Loose fiberglass shards can cause skin irritation, breathing issues, and can be very difficult to remove from your home – so it’s best avoided.
Solution: Buy a Fiberglass Free Mattress
You can get away with mattresses that contain fiberglass as long as it’s woven deeply into the fire barrier and doesn’t contain fiberglass as loose shards.
I’ve slept on quite a few mattresses like this and I’ve never experienced any allergic reactions, breathing difficulties, or shards escaping – even when I’ve removed the cover.
However, if you don’t want to risk it then you should choose a mattress that doesn’t contain fiberglass.
If you want to stick with memory foam then I recommend the DreamCloud (see my review here).
Alternatively, if you want to avoid memory foam completely, then the Nolah Natural is the best option because the latex foam is non-synthetic and still provides great pressure relief (see my hands-on review here).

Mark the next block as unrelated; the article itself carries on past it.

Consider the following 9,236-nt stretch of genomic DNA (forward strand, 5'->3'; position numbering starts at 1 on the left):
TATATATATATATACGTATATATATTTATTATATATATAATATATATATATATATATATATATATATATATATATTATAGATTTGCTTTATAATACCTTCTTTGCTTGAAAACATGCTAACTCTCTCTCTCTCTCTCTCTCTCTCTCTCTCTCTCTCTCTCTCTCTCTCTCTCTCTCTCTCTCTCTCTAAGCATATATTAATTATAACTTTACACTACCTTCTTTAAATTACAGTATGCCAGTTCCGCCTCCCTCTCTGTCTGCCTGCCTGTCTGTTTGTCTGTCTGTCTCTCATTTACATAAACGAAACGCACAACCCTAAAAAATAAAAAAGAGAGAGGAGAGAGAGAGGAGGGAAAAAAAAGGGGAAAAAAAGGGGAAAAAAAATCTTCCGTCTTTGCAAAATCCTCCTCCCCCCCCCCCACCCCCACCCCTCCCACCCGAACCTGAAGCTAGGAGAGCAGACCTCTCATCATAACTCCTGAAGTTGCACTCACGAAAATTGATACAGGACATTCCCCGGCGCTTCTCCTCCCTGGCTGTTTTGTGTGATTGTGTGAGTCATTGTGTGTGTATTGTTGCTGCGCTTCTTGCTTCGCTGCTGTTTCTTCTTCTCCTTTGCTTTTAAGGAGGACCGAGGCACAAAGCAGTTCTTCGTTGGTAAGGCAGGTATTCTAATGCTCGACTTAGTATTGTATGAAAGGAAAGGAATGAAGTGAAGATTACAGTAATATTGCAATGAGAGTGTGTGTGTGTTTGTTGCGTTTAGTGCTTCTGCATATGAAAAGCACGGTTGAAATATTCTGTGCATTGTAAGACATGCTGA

2: Back Pain
Back pain is a common complaint when switching to a memory foam mattress – especially if you are used to sleeping on a traditional spring mattress.
This is because memory foam tends to sink in more – even with the firmer options – when compared to the materials used in regular mattresses such as springs, batting, and even polyfoam.
In fact, this is exactly what happened to me the first time I slept on a memory foam mattress – I ended up with lower back pain because I tried to sleep on my front and my hips sank in too far.
Solution #1: Choose the Right Firmness
If you don’t have any pre-existing medical conditions, then you can potentially avoid back pain by choosing a memory foam mattress in the correct firmness.
Choosing the right firmness isn’t an exact science because it depends on your body weight and dominant sleeping position.